Nonprofits invest a lot of time and money into building relationships with their mid-level donors, but sometimes the most effective way to strengthen those ties is also the most simple: the one-on-one visit. While personal visits may seem like a time-consuming endeavor, they offer a rare opportunity for fundraisers to get honest feedback, show appreciation, and build trust—all of which are essential for sustained giving.
The Power of the Personal Touch
In our age of constant digital bombardment, it’s easy to forget the power of face-to-face interactions. But research shows that personal interactions are still the most effective way to build relationships. One study found that meeting someone in person increased the likelihood that they would give to a charity by 31%.
One-on-one visits also offer an opportunity for donors to share their candid thoughts and feelings about your organization. This feedback is invaluable and can help you course correct where necessary. For example, if a donor expresses concerns about how their donation is being used, you can address those issues directly and provide specific examples of the impact their gift is having. These conversations also give you an opportunity to show your appreciation for the donor’s support. Feeling appreciated is one of the main reasons people maintain their loyalty to a company or organization.
As a nonprofit, every dollar counts. That’s why when it comes to donor visits, we prioritize our high-level donors who give the largest contributions. But by neglecting mid-level donors, we may be missing out on a significant source of funding. While a visit to a mid-level donor may require more time and resources on our part, studies have shown that these donors are often more willing to increase their giving and become major contributors if they feel personally connected to our organization. So while it may seem expensive in the short term, investing in visiting our mid-level donors can pay off in the long run for both them and us. Plus, showing them that we value their support can help foster loyalty and strengthen our nonprofit community as a whole. So rather than skimping on visits to mid-level donors, let’s make the effort to foster these important relationships. On-site visits can be an important part of your mid-level donor strategy.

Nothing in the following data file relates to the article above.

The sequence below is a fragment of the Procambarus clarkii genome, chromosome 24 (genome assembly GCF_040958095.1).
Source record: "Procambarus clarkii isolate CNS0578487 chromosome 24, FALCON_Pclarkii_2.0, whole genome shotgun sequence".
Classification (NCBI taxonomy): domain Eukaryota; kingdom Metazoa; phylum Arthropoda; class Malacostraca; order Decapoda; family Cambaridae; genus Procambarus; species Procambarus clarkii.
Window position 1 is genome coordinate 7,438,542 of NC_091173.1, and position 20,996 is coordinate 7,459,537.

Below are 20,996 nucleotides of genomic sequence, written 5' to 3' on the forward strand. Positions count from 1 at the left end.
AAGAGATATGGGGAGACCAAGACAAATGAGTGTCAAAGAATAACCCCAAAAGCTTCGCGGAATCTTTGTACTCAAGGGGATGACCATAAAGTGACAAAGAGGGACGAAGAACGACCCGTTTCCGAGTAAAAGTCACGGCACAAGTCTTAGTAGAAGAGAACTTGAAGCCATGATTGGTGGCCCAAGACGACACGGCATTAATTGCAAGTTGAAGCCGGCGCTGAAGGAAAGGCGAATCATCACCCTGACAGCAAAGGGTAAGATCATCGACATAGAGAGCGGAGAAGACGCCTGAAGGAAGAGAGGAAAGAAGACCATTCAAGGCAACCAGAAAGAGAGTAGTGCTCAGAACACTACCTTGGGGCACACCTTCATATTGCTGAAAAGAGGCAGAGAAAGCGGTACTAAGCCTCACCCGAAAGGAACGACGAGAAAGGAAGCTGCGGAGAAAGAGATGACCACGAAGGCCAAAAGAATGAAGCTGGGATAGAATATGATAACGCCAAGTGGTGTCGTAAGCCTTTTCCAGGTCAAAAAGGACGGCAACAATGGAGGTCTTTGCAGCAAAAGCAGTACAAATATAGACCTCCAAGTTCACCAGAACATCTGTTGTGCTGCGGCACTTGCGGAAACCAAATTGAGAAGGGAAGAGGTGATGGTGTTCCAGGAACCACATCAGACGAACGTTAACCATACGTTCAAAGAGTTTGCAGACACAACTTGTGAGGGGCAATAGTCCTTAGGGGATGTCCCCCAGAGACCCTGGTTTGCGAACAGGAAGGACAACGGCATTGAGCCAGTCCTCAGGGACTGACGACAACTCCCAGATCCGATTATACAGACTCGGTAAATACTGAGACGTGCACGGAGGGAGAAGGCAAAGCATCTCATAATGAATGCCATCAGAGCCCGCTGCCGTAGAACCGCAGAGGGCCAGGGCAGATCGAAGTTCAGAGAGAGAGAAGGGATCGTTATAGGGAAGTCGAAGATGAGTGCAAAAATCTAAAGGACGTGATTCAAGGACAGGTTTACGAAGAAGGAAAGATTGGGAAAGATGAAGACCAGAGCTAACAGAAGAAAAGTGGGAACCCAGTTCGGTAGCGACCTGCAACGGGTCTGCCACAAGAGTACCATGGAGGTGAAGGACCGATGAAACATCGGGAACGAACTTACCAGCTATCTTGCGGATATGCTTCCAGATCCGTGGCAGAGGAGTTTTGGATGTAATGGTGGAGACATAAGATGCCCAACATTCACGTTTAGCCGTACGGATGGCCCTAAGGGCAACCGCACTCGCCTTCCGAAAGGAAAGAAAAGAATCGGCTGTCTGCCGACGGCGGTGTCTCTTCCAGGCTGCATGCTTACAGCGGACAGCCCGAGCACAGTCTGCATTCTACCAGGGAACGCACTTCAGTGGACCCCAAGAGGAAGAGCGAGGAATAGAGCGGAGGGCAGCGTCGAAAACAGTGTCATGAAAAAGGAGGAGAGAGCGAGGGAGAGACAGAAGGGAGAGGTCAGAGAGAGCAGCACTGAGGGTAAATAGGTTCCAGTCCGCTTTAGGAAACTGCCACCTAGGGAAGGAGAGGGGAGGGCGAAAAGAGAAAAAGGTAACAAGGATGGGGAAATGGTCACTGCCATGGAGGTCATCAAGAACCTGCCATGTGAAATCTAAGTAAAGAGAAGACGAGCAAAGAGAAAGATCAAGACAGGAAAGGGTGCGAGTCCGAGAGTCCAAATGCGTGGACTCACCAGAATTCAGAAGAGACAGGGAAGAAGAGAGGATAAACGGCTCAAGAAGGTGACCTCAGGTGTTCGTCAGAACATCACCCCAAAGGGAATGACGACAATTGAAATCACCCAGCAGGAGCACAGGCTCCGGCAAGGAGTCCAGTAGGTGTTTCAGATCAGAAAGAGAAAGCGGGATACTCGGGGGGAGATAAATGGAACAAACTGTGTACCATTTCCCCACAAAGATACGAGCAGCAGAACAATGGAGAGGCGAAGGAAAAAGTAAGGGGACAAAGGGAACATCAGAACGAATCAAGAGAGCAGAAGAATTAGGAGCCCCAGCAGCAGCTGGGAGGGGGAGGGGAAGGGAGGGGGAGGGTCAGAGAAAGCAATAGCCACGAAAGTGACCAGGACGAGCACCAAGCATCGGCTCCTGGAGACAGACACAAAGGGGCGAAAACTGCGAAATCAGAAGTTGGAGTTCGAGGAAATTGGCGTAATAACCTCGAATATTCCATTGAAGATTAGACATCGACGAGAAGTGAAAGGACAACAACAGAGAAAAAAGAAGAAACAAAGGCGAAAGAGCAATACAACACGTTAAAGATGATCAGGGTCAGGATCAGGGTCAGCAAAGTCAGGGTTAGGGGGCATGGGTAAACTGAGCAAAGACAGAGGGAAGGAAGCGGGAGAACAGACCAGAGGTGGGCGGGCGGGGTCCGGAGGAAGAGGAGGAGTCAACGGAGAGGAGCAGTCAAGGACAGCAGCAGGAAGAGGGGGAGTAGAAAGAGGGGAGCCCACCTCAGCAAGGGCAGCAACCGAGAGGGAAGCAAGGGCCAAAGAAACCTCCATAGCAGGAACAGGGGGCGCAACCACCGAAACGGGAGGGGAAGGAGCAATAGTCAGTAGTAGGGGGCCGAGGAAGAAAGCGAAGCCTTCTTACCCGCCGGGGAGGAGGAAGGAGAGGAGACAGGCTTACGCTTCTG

Finally, one-on-ones offer an excellent chance to build trust between you and the donor. In our work with nonprofits, we often find that there’s a disconnect between what donors say they care about and where they actually direct their dollars. This gap is often due to a lack of trust— donors simply don’t believe that their donation will be used in the way they want it to be. During a one-on-one meeting, you have an opportunity to bridge that gap by sharing stories and concrete examples that illustrate how previous gifts have made a difference. When done effectively, these meetings can lay the groundwork for more significant gifts down the road.
Tips For Making One-on-One Visits Successful
If your organization decides one-on-one visits to mid-level donors is important, let’s take a look at some tips for making them successful:
1. Go where the donors are
Visiting donors is expensive. If you are going to visit midlevel donors, try to visit an area where you have multiple donors. This will help spread the investment out over many people.
2. Keep it personal
Remember, the whole point of a one-on-one visit is to deepening your relationship with the donor. So be sure to keep the conversation personal and avoid talking about your nonprofit’s finances or recent successes/failures. Instead, focus on getting to know the donor on a personal level and finding out what issues or causes they care about most.
3. Show appreciation
As we mentioned before, showing appreciation for a donor’s past support is a great way to encourage them to continue supporting your nonprofit in the future. During your one-on-one meeting, be sure thank the donor for their past gifts and let them know how much their support means to you and your nonprofit. A little appreciation goes a long way!
4. Follow up after the meeting
Finally, be sure follow up after the meeting with thank you note or email summarizing what was discussed during the meeting. This will help solidify what was discussed and help ensure that both you and the donor are on the same page going forward. Plus, it’ll show that you’re grateful for their time!
Overall, it’s important to carefully weigh the expenses and benefits before scheduling a visit with a mid-level donor. It could end up being a valuable investment, but it’s not always necessary.